Screening Suitability of Northern Hemisphere Algal Strains for Heterotrophic Cultivation and Fatty Acid Methyl Ester Production
Molecules. 2020 Apr 30;25(9). pii: E2107
Nzayisenga JC, Niemi C, Ferro L, Gorzsas A, Gentili FG, Funk C, Sellstedt A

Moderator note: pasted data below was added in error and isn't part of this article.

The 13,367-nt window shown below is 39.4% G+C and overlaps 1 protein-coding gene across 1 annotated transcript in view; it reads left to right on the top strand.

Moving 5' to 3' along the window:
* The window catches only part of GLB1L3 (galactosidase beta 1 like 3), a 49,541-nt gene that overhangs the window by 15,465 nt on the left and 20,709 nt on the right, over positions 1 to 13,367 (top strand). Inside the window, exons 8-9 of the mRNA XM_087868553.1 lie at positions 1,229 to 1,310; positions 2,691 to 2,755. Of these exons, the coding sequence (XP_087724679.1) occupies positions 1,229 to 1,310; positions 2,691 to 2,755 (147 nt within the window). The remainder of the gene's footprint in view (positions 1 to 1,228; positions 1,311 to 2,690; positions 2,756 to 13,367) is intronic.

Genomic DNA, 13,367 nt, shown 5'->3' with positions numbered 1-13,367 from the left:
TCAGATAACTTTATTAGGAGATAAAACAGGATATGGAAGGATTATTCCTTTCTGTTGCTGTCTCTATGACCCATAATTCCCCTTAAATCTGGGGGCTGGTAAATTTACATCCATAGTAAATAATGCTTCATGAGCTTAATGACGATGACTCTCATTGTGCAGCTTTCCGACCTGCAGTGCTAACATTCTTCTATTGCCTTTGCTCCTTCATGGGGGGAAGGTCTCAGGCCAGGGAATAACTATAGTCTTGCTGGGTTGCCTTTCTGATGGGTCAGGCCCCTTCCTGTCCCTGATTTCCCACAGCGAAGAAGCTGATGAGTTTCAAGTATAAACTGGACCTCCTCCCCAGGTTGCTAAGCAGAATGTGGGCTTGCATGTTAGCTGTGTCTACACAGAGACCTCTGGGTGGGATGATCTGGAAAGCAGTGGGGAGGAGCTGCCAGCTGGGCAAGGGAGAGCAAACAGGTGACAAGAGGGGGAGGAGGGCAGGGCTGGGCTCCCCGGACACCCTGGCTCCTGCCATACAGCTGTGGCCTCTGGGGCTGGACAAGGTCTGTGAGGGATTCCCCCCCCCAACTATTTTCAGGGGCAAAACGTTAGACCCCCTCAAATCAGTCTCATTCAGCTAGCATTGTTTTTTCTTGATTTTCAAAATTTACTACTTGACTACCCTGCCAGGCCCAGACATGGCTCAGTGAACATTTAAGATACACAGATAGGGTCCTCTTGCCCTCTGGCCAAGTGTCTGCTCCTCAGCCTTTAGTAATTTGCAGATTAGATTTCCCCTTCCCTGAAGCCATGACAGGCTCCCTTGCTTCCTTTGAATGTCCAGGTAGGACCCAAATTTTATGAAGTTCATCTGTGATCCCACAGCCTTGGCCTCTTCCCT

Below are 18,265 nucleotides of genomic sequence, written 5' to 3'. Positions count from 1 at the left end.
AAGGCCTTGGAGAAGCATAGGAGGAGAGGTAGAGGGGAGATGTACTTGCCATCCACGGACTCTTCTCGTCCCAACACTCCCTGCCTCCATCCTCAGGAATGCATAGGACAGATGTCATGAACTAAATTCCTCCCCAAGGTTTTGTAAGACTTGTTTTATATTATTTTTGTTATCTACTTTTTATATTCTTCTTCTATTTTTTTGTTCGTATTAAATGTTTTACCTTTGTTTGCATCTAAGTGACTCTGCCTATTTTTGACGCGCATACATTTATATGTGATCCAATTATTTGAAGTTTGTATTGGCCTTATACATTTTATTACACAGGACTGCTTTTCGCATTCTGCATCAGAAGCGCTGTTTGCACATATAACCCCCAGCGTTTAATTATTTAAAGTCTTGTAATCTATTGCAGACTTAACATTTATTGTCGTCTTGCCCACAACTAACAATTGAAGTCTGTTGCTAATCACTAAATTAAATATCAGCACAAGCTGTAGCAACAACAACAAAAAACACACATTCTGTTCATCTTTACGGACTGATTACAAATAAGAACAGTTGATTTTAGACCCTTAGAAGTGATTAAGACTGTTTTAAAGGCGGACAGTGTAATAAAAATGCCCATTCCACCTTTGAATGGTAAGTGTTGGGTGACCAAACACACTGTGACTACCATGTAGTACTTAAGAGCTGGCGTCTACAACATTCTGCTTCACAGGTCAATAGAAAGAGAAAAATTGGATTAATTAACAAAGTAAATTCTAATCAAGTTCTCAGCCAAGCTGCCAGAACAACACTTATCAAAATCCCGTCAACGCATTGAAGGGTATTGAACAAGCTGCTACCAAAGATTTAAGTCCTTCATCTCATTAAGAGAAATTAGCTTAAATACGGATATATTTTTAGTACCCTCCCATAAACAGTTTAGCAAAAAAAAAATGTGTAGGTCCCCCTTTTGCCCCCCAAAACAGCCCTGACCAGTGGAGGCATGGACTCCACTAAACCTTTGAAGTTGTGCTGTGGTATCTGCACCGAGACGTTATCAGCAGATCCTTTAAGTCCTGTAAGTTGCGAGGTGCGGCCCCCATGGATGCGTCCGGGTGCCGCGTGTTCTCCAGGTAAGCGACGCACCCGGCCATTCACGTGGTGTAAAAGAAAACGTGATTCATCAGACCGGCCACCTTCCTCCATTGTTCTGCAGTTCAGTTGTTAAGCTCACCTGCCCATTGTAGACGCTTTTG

Rapid rises in atmospheric CO2 levels derived from fossil fuel combustion are imposing urgent needs for renewable substitutes. One environmentally friendly alternative is biodiesel produced from suitable microalgal fatty acids. Algal strains normally grow photoautotrophically, but this is problematic in Northern areas because of the light limitations for much of the year. Mixotrophic and particularly heterotrophic strains could be valuable, especially if they can be cultivated in municipal wastewater with contents of nutrients such as nitrogen and phosphorous that should be reduced before release into receiving water. Thus, the aim of this study was to screen for microalgal strains suitable for heterotrophic cultivation with a cheap carbon source (glycerol) for biodiesel production in Nordic, and other high-latitude, countries. One of the examined strains, a Desmodesmus sp. strain designated 2-6, accumulated biomass at similar rates in heterotrophic conditions with 40 mM glycerol as in autotrophic conditions. Furthermore, in heterotrophic conditions it produced more fatty acids, and ca. 50% more C18:1 fatty acids, as well as showing a significant decrease in C18:3 fatty acids, all of which are highly desirable features for biodiesel production.
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